Bunim-Murray casting process finds candidates who’re “just ‘crazy’ enough.”

Bunim-Murray casting process finds candidates who’re “just ‘crazy’ enough.”
What does it take to be cast on a reality TV show? Salon’s Benjamin Wallace sits in on the casting for The Rebel Billionairer, and finds that “Many of the questions in this vetting process, therefore, are aimed at determining not whether a candidate is too crazy, but whether he’s just ‘crazy’ enough.” Produced by Bunim-Murray, that show was cast by Sasha Alpert, the woman who “pioneered the casting methods now standard to the industry.” She says her “model is World War II movies–you know, the hayseed, the urban kid from Brooklyn. This is the opposite of everyone from the same family. It’s everyone from a very different family.” Salon also gets Mike Darnell to admit that when he casts, “I want the crazy bitch, the nice guy, and as much conflict as is humanly possible.” For those wanting to fake their way on to a reality show, Survivor casting director Lynn Spillman says that it’s all about “consistency: ‘They need to be a bitch on tape, a bitch on their application, a bitch on their answering machine.'”

The Sing-Off loses its star

Ben Folds

NBC's super-fun December a capella singing competition The Sing-Off is returning, but without its star judge, Ben Folds, and only as a two-hour special. Those are really depressing changes for a series that proved itself to be a super-fun show when it returned last December.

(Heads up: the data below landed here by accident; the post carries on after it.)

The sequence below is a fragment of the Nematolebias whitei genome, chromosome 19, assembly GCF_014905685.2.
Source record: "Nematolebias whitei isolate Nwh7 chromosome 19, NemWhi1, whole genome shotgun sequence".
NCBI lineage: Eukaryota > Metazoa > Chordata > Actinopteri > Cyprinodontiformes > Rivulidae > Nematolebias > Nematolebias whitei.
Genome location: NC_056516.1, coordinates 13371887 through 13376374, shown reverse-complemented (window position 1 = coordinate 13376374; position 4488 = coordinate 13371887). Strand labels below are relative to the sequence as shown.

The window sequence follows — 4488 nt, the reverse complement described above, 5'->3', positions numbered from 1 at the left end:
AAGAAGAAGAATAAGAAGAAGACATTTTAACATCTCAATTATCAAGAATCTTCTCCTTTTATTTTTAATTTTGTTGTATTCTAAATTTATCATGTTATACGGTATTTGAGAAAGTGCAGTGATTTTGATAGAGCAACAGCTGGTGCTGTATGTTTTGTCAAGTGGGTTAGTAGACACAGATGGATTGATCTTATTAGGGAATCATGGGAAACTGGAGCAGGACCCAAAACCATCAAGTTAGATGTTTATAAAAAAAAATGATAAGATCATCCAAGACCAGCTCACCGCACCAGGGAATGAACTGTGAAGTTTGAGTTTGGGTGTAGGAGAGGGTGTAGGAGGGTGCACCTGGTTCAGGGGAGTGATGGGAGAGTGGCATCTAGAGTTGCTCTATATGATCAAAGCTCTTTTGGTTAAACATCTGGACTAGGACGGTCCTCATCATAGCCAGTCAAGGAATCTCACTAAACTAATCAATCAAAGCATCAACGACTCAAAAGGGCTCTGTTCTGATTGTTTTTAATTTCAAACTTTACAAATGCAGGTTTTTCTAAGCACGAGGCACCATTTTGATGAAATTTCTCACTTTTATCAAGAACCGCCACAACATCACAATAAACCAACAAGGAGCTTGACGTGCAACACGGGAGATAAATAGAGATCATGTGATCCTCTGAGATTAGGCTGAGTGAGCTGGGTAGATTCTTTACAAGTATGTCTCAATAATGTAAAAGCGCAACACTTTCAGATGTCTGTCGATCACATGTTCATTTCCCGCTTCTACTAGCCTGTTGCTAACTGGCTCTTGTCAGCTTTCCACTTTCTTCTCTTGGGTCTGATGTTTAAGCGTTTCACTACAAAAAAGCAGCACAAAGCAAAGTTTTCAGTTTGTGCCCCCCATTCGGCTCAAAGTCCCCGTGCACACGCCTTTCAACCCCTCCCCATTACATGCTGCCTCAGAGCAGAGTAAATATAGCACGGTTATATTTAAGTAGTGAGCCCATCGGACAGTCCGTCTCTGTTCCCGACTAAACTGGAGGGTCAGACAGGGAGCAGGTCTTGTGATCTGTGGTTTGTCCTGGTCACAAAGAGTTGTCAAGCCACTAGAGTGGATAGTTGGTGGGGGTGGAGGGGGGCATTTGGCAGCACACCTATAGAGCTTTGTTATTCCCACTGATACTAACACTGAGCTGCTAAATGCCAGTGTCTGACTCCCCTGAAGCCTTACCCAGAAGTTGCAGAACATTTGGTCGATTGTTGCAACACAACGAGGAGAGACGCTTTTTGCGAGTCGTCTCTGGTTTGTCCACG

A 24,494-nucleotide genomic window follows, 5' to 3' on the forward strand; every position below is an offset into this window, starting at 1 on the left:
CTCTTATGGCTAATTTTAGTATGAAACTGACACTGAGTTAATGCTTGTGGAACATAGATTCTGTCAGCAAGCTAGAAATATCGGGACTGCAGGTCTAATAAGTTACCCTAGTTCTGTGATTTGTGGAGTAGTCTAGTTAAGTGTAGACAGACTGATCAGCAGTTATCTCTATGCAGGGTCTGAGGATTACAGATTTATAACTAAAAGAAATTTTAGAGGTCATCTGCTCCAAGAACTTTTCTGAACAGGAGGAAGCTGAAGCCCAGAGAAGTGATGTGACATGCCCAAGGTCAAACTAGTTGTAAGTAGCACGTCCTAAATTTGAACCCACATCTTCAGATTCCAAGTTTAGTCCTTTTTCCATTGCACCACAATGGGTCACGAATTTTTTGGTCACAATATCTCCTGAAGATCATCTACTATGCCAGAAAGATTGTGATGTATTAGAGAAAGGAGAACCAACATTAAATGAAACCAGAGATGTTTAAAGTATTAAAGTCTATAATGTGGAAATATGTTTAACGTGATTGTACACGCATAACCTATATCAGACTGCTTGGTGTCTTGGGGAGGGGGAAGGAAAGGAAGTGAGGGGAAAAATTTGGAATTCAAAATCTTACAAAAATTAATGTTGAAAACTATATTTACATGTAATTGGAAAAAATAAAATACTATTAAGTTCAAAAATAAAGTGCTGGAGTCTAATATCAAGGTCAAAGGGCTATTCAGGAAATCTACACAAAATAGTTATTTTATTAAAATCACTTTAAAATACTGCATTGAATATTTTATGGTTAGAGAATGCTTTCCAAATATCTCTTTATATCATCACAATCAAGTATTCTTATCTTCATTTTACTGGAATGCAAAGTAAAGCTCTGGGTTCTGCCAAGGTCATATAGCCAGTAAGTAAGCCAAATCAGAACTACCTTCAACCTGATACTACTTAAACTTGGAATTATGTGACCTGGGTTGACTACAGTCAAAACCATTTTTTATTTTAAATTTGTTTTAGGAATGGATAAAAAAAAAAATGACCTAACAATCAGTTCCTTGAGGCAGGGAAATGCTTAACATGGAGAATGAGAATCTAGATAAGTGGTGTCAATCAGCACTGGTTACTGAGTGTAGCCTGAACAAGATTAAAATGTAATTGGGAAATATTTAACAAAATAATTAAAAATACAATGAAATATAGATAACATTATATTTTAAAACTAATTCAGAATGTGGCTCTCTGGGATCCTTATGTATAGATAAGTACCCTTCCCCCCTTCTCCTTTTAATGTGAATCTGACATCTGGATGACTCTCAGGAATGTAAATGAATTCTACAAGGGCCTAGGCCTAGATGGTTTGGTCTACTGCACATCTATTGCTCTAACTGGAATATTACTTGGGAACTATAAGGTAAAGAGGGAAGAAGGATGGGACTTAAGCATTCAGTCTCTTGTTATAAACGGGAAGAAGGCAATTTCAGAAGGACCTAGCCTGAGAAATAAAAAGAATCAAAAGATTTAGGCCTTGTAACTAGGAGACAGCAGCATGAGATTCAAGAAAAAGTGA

A film director talks about becoming a reality TV character

Anna Martemucci

What is it like to have your life turned into reality TV? Director Anna Martemucci, one of the two directors featured on Starz' exceptional reality series, talks about that, the competition, and her collaboration with her husband and brother-in-law.

Plus: How the show's producers tried to keep the $250,000 competition fair.

about the writer

Andy Dehnart is a journalist who has covered reality television for more than 15 years and created reality blurred in 2000. A member of the Television Critics Association, his writing and criticism about television, culture, and media has appeared on NPR and in Playboy, Buzzfeed, and many other publications. Andy, 36, also directs the journalism program at Stetson University in Florida, where he teaches creative nonfiction and journalism. He has an M.F.A. in nonfiction writing and literature from Bennington College. More about reality blurred and Andy.